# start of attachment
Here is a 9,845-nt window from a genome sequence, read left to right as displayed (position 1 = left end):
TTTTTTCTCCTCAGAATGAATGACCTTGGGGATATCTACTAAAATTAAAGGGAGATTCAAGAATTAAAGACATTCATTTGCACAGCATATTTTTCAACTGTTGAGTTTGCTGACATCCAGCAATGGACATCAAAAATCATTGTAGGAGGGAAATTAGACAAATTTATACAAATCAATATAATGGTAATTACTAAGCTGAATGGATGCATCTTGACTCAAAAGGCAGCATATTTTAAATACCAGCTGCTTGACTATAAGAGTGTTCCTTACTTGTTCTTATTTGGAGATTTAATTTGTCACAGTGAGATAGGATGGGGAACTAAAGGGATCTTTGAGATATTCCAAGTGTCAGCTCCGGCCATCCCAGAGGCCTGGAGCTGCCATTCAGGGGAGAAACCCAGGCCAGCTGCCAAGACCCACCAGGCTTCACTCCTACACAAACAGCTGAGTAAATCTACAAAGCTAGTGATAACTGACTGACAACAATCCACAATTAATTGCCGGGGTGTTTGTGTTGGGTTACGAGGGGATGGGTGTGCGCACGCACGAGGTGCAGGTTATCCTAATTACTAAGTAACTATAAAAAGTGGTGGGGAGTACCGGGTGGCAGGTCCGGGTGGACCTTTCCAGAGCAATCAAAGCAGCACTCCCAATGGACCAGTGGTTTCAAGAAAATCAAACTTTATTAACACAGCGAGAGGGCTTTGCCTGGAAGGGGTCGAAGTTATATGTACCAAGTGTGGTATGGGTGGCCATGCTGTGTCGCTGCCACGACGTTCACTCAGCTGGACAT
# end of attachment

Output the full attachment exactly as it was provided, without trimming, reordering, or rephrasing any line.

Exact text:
Here is a 9,845-nt window from a genome sequence, read left to right as displayed (position 1 = left end):
TTTTTTCTCCTCAGAATGAATGACCTTGGGGATATCTACTAAAATTAAAGGGAGATTCAAGAATTAAAGACATTCATTTGCACAGCATATTTTTCAACTGTTGAGTTTGCTGACATCCAGCAATGGACATCAAAAATCATTGTAGGAGGGAAATTAGACAAATTTATACAAATCAATATAATGGTAATTACTAAGCTGAATGGATGCATCTTGACTCAAAAGGCAGCATATTTTAAATACCAGCTGCTTGACTATAAGAGTGTTCCTTACTTGTTCTTATTTGGAGATTTAATTTGTCACAGTGAGATAGGATGGGGAACTAAAGGGATCTTTGAGATATTCCAAGTGTCAGCTCCGGCCATCCCAGAGGCCTGGAGCTGCCATTCAGGGGAGAAACCCAGGCCAGCTGCCAAGACCCACCAGGCTTCACTCCTACACAAACAGCTGAGTAAATCTACAAAGCTAGTGATAACTGACTGACAACAATCCACAATTAATTGCCGGGGTGTTTGTGTTGGGTTACGAGGGGATGGGTGTGCGCACGCACGAGGTGCAGGTTATCCTAATTACTAAGTAACTATAAAAAGTGGTGGGGAGTACCGGGTGGCAGGTCCGGGTGGACCTTTCCAGAGCAATCAAAGCAGCACTCCCAATGGACCAGTGGTTTCAAGAAAATCAAACTTTATTAACACAGCGAGAGGGCTTTGCCTGGAAGGGGTCGAAGTTATATGTACCAAGTGTGGTATGGGTGGCCATGCTGTGTCGCTGCCACGACGTTCACTCAGCTGGACAT